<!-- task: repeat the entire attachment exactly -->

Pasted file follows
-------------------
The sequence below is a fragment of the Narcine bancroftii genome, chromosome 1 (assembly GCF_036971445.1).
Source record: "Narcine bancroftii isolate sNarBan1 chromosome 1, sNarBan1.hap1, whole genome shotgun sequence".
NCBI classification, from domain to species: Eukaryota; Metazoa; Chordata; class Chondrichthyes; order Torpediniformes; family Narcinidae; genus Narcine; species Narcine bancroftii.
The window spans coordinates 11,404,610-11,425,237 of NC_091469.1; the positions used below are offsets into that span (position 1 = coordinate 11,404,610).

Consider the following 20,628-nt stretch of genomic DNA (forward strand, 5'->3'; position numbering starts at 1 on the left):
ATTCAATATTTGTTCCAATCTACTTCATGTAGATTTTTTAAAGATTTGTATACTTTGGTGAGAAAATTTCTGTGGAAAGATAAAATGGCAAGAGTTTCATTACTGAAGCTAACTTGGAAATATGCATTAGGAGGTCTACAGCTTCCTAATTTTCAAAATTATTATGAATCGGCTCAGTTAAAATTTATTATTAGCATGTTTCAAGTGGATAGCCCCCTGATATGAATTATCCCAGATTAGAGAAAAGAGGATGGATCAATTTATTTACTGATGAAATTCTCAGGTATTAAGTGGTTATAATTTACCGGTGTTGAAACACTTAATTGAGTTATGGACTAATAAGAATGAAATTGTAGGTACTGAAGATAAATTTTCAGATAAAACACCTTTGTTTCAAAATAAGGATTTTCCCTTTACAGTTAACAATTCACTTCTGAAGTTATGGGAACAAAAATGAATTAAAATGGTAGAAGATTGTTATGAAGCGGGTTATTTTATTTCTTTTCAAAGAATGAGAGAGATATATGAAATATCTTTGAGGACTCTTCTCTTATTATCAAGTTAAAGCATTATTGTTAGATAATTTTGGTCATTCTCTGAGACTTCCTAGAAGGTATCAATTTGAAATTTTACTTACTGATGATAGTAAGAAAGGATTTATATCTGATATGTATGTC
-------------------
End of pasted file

The sequence below is a fragment of the Narcine bancroftii genome, chromosome 1 (assembly GCF_036971445.1).
Source record: "Narcine bancroftii isolate sNarBan1 chromosome 1, sNarBan1.hap1, whole genome shotgun sequence".
NCBI classification, from domain to species: Eukaryota; Metazoa; Chordata; class Chondrichthyes; order Torpediniformes; family Narcinidae; genus Narcine; species Narcine bancroftii.
The window spans coordinates 11,404,610-11,425,237 of NC_091469.1; the positions used below are offsets into that span (position 1 = coordinate 11,404,610).

Consider the following 20,628-nt stretch of genomic DNA (forward strand, 5'->3'; position numbering starts at 1 on the left):
ATTCAATATTTGTTCCAATCTACTTCATGTAGATTTTTTAAAGATTTGTATACTTTGGTGAGAAAATTTCTGTGGAAAGATAAAATGGCAAGAGTTTCATTACTGAAGCTAACTTGGAAATATGCATTAGGAGGTCTACAGCTTCCTAATTTTCAAAATTATTATGAATCGGCTCAGTTAAAATTTATTATTAGCATGTTTCAAGTGGATAGCCCCCTGATATGAATTATCCCAGATTAGAGAAAAGAGGATGGATCAATTTATTTACTGATGAAATTCTCAGGTATTAAGTGGTTATAATTTACCGGTGTTGAAACACTTAATTGAGTTATGGACTAATAAGAATGAAATTGTAGGTACTGAAGATAAATTTTCAGATAAAACACCTTTGTTTCAAAATAAGGATTTTCCCTTTACAGTTAACAATTCACTTCTGAAGTTATGGGAACAAAAATGAATTAAAATGGTAGAAGATTGTTATGAAGCGGGTTATTTTATTTCTTTTCAAAGAATGAGAGAGATATATGAAATATCTTTGAGGACTCTTCTCTTATTATCAAGTTAAAGCATTATTGTTAGATAATTTTGGTCATTCTCTGAGACTTCCTAGAAGGTATCAATTTGAAATTTTACTTACTGATGATAGTAAGAAAGGATTTATATCTGATATGTATGTC